SMC and 47 Tuc


Michael Sidonio

Canberra Australia

This is the first light image with my new Takahashi FSQ106EDX4 and FLI Proline16803. This was just a quick test image with very little exposure and minimal processing to better determine the general quality and characteristics of the new FSQ-FLI imaging rig.

Takahashi FSQ106EDX4
FLI Proline 16803, CFW-5-7, Robofocus
LRGB = 60 28 24 20min = 2.2hrs total exposure (bin 1X1)
New Deep-Sky RGB Astronomik filters
-30C chip temp, dark frames and flats used (Aurora Flat field panel)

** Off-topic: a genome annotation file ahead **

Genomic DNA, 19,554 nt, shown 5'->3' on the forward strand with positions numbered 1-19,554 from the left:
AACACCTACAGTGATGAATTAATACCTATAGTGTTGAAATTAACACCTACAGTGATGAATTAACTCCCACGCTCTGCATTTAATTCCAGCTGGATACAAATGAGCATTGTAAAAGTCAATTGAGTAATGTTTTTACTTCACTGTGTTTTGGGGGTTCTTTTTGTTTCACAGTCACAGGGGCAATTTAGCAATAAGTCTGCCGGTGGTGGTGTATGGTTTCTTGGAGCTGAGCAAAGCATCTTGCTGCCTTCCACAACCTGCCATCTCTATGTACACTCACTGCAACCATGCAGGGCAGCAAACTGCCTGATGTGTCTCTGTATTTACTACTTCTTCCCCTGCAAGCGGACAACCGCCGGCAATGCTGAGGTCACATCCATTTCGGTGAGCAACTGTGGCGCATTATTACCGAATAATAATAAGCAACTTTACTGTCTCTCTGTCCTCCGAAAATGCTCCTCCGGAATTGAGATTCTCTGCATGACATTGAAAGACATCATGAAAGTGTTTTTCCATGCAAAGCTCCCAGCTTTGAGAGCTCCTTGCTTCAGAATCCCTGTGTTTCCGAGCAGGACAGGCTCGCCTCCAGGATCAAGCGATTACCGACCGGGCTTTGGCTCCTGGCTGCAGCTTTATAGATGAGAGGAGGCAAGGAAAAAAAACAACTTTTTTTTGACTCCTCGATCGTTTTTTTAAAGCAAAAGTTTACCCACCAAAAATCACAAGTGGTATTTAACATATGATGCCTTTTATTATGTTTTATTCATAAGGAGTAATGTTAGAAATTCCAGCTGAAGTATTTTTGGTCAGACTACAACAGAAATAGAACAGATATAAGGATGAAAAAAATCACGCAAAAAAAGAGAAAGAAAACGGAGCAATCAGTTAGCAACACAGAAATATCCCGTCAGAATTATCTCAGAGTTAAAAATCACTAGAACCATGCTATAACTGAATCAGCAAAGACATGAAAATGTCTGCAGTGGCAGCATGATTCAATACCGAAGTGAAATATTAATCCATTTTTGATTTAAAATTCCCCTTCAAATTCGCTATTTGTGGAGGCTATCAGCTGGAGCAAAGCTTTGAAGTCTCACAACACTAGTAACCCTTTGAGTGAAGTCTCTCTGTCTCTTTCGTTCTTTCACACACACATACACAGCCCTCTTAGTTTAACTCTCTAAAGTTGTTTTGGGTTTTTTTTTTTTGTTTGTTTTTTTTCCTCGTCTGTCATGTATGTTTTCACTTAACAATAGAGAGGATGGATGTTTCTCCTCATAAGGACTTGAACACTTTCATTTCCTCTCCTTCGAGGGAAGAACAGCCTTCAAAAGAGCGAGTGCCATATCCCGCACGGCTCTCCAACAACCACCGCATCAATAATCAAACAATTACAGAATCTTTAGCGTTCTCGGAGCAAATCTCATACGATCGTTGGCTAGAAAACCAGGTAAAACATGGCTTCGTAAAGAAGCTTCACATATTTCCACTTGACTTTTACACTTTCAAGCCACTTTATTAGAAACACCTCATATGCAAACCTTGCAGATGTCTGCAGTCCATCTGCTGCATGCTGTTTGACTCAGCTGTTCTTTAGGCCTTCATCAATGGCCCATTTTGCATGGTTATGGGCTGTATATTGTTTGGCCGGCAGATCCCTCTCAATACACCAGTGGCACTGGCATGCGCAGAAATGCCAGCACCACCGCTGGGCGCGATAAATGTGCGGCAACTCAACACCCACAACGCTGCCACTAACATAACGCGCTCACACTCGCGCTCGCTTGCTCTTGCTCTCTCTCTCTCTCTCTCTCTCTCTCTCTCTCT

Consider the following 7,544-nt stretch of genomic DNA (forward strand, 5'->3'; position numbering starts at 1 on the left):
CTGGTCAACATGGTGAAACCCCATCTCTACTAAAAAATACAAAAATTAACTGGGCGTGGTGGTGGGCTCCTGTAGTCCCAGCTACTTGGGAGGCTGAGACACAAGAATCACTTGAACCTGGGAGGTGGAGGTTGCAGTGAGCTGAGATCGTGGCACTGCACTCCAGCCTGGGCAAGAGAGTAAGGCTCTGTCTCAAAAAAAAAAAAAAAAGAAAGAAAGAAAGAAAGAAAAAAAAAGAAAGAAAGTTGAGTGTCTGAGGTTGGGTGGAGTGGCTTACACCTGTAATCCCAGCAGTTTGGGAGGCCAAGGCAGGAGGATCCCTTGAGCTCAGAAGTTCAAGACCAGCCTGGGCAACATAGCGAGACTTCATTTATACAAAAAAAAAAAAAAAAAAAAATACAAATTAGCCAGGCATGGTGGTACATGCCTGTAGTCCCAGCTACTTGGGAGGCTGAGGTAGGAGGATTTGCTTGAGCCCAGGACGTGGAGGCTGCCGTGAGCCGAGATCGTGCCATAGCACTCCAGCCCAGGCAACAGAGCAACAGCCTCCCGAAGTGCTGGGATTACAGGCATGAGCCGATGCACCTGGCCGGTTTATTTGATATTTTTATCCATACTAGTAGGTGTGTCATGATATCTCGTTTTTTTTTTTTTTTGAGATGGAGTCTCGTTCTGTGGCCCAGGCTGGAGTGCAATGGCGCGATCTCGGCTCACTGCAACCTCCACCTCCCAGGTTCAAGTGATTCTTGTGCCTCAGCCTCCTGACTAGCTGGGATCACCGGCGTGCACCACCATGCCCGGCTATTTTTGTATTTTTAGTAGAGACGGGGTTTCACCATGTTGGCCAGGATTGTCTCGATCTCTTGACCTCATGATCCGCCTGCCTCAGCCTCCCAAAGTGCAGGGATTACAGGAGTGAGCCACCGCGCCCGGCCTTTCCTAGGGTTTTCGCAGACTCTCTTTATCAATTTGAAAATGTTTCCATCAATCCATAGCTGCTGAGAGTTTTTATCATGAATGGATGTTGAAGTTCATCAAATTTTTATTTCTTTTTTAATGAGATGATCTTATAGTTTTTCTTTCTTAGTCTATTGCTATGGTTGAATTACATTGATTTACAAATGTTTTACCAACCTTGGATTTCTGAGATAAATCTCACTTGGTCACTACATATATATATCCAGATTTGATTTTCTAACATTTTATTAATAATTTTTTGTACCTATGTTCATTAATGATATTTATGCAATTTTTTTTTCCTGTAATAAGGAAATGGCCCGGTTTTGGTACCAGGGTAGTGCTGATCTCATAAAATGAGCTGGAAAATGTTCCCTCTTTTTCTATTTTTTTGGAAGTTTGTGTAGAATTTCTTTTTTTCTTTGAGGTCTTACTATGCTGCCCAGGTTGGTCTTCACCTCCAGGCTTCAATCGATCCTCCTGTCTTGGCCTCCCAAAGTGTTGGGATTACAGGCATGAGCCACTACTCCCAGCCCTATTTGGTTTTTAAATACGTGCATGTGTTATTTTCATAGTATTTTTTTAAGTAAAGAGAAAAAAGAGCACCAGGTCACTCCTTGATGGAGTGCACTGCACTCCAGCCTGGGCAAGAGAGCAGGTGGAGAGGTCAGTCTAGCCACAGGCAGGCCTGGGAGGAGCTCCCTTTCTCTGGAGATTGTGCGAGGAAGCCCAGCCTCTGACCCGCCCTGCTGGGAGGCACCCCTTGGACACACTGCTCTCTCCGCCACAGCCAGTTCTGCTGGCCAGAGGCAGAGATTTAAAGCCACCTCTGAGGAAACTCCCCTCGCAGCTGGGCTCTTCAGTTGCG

Focal length 530mm, FOV = 4deg X 4deg
Image scale 3.5″/pix
Guide Camera: Starlightxpress Lodestar

Data collected in one night on 23 Oct 2017, good seeing, good transparency

Equipment setup:

The Small Magellanic Cloud (SMC) is one of the two most famous small satellite galaxies of the Milky Way and is easily visible with the naked eye from even moderately dark southern skies. By chance and although some 10 times closer to us, the second most mighty globular cluster in the sky known as 47 Tucanae, sits right next to the SMC, so with enough field of view available, makes for a great pair to image.